KATHMANDU, Nepal — “We are thankful to the Cuban government for sending a medical team to Nepal and assisting us during the devastating earthquake in 2015. The support from Cuba was prompt, spontaneous, and genuine,” said Pushpa Kamal Dahal, former prime minister of Nepal, at the opening of a regional Cuba solidarity conference.
Dahal was referring to the volunteer brigade of 50 Cuban health workers who provided care to thousands in this Himalayan nation following that disaster.
He was speaking at the 9th Asia-Pacific Regional Conference of Solidarity with Cuba, held here July 26-27. Some 130 delegates from 16 countries exchanged experiences and discussed plans for activities to tell the truth about the Cuban Revolution and demand Washington lift its economic sanctions against Cuba.
Fernando González, president of the Cuban Institute for Friendship with the Peoples (ICAP), was a keynote speaker. He was one of the five Cuban revolutionaries who spent up to 16 years in U.S. prisons after being framed up for their activity defending Cuba from counterrevolutionary attacks. He noted that the conference marked the 66th anniversary of the assault on the Moncada barracks. This launched the revolutionary war led by Fidel Castro that in January 1959 overthrew the U.S.-backed Batista dictatorship and opened the road to Cuba’s socialist revolution.
“We are attacked for the sole fact that we have chosen the road of socialism,” González said, “but Cuba will continue to resist.” He condemned Washington’s efforts to overthrow the Venezuelan government. In doing so, he said, “the U.S. government also aims to destroy the Cuban Revolution,” but that will not deter Cuban support to the Venezuelan people.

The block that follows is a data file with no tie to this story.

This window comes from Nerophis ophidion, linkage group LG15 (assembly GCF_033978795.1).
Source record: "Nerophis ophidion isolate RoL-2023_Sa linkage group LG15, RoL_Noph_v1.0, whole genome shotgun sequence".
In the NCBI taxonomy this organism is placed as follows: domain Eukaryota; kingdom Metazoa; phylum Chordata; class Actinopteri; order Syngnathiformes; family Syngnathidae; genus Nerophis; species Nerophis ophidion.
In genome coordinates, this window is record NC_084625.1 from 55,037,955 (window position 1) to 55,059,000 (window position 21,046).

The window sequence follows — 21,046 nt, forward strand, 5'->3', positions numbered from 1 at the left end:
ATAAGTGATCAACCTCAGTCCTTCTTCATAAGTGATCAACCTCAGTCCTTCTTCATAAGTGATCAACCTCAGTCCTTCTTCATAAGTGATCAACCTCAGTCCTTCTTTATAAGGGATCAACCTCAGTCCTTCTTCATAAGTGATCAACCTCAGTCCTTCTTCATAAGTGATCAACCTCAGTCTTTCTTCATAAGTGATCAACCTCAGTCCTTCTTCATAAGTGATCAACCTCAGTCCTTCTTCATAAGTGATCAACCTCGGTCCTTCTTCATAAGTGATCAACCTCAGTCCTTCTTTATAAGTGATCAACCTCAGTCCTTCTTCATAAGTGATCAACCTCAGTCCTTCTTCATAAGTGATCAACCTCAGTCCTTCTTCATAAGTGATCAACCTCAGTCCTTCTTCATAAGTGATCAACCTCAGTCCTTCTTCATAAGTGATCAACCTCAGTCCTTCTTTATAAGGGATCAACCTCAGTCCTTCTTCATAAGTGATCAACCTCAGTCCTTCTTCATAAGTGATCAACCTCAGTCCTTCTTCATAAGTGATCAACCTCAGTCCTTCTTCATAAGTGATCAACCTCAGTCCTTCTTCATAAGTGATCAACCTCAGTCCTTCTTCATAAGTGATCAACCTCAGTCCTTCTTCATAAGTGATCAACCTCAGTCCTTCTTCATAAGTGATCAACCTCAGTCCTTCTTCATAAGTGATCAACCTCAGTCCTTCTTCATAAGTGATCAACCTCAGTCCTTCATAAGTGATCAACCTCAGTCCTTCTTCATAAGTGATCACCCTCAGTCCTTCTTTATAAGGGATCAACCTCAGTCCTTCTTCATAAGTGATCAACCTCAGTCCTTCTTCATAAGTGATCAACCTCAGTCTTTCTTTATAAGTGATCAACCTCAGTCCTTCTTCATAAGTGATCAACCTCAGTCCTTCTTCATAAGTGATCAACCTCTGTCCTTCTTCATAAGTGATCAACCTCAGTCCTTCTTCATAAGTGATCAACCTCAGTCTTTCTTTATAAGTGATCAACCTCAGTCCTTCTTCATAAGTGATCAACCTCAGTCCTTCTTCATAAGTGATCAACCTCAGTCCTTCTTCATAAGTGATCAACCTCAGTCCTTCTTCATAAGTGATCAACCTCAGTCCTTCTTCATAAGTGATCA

González pointed to Washington’s recent tightening of its 60-year-long sanctions against Cuba. He cited moves to hinder Cuba’s international financial transactions, prevent shipping companies from transporting oil from Venezuela to Cuba, tighten restrictions on U.S. travel to Cuba, and enforce Title III of the 1996 Helms-Burton law, which allows lawsuits by U.S. citizens over Cuban properties nationalized by the revolutionary government.
González said Cuban internationalist doctors have served in “some of the most remote areas of Nepal, Sri Lanka, Indonesia, Pakistan, China and Japan following natural disasters that hit the region hard in recent years.”
The guest of honor at the conference was Aleida Guevara, daughter of Cuban revolutionary leader Ernesto Che Guevara. She gave a video presentation on Che’s first tour of Asian countries in 1959, a few months after Cuba’s revolutionary victory.
Asia protests against U.S. sanctions
Delegates described recent actions they have organized in their countries. Nilotpal Basu, coordinator of the Committee for Solidarity with Cuba in India, reported on a July 24 public event of 300 people in New Delhi on “60 Years of the Cuban Revolution and the Fight Against Imperialism,” addressed by Fernando González and Aleida Guevara.
Indian delegate Sonya Gupta, who took part in the New Delhi event, told the Militant she was impressed when “Fernando talked about the support the Cuban Five received from ordinary Americans” when they were in U.S. prisons, including from fellow prisoners. She was delighted to find an account of their prison experiences in a book available at the conference, “It’s the Poor Who Face the Savagery of the US ‘Justice’ System,” published by Pathfinder.
“We must campaign to demand that the U.S. government get out of Guantánamo,” said Robert Corpuz, president of the Philippine-Cuba Friendship Society. In May Corpuz headed a Filipino delegation to an international conference held in Guantánamo, Cuba, to build that campaign.
Annalucia Vermunt, from the Cuba Friendship Society in Auckland, New Zealand, who is also the Communist League’s candidate for mayor in that city, explained that the annual International May Day Brigade in Havana, which she was part of this year, is a good way for youth and workers to learn more about the Cuban Revolution.
Delegates broke up into two commissions. One discussed activities to oppose the U.S. embargo. The other focused on using the media to reach broader numbers of people. Among the recommendations from the commissions was a call to organize events answering the U.S.-led smear campaign against Cuba’s internationalist medical volunteers serving abroad.